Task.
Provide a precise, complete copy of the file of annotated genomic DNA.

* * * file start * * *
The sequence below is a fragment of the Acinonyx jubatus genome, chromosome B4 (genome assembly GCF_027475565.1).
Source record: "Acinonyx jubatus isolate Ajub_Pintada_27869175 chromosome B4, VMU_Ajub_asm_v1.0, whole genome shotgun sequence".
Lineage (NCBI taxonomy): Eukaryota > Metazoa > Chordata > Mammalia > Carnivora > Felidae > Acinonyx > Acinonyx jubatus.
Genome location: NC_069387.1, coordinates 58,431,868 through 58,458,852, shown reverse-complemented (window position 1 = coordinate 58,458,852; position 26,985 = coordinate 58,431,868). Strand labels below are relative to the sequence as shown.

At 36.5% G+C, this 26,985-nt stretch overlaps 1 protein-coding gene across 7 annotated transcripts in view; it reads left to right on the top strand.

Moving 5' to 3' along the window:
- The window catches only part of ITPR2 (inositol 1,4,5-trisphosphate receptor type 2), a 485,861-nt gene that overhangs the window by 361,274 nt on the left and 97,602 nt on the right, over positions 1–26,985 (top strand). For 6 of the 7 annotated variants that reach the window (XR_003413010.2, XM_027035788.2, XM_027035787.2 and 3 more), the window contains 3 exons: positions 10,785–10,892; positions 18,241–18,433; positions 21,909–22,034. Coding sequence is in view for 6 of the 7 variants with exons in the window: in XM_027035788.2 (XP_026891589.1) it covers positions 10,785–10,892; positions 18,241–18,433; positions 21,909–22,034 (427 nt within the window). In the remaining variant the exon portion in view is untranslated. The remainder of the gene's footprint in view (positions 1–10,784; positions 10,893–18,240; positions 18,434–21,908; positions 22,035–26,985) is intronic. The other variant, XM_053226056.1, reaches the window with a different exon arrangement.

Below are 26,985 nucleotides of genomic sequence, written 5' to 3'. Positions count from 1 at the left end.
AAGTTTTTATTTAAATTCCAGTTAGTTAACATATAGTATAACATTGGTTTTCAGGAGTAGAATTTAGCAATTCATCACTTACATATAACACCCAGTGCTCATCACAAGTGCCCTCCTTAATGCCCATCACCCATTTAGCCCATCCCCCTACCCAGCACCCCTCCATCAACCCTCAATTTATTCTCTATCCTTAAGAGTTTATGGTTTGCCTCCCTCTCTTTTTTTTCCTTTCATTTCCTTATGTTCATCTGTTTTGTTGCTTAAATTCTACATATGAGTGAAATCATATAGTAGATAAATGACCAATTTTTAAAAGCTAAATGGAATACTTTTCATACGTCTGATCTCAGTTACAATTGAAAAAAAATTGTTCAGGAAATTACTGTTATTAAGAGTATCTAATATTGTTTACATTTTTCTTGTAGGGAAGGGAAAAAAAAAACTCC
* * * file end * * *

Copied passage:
The sequence below is a fragment of the Acinonyx jubatus genome, chromosome B4 (genome assembly GCF_027475565.1).
Source record: "Acinonyx jubatus isolate Ajub_Pintada_27869175 chromosome B4, VMU_Ajub_asm_v1.0, whole genome shotgun sequence".
Lineage (NCBI taxonomy): Eukaryota > Metazoa > Chordata > Mammalia > Carnivora > Felidae > Acinonyx > Acinonyx jubatus.
Genome location: NC_069387.1, coordinates 58,431,868 through 58,458,852, shown reverse-complemented (window position 1 = coordinate 58,458,852; position 26,985 = coordinate 58,431,868). Strand labels below are relative to the sequence as shown.

At 36.5% G+C, this 26,985-nt stretch overlaps 1 protein-coding gene across 7 annotated transcripts in view; it reads left to right on the top strand.

Moving 5' to 3' along the window:
- The window catches only part of ITPR2 (inositol 1,4,5-trisphosphate receptor type 2), a 485,861-nt gene that overhangs the window by 361,274 nt on the left and 97,602 nt on the right, over positions 1–26,985 (top strand). For 6 of the 7 annotated variants that reach the window (XR_003413010.2, XM_027035788.2, XM_027035787.2 and 3 more), the window contains 3 exons: positions 10,785–10,892; positions 18,241–18,433; positions 21,909–22,034. Coding sequence is in view for 6 of the 7 variants with exons in the window: in XM_027035788.2 (XP_026891589.1) it covers positions 10,785–10,892; positions 18,241–18,433; positions 21,909–22,034 (427 nt within the window). In the remaining variant the exon portion in view is untranslated. The remainder of the gene's footprint in view (positions 1–10,784; positions 10,893–18,240; positions 18,434–21,908; positions 22,035–26,985) is intronic. The other variant, XM_053226056.1, reaches the window with a different exon arrangement.

Below are 26,985 nucleotides of genomic sequence, written 5' to 3'. Positions count from 1 at the left end.
AAGTTTTTATTTAAATTCCAGTTAGTTAACATATAGTATAACATTGGTTTTCAGGAGTAGAATTTAGCAATTCATCACTTACATATAACACCCAGTGCTCATCACAAGTGCCCTCCTTAATGCCCATCACCCATTTAGCCCATCCCCCTACCCAGCACCCCTCCATCAACCCTCAATTTATTCTCTATCCTTAAGAGTTTATGGTTTGCCTCCCTCTCTTTTTTTTCCTTTCATTTCCTTATGTTCATCTGTTTTGTTGCTTAAATTCTACATATGAGTGAAATCATATAGTAGATAAATGACCAATTTTTAAAAGCTAAATGGAATACTTTTCATACGTCTGATCTCAGTTACAATTGAAAAAAAATTGTTCAGGAAATTACTGTTATTAAGAGTATCTAATATTGTTTACATTTTTCTTGTAGGGAAGGGAAAAAAAAAACTCC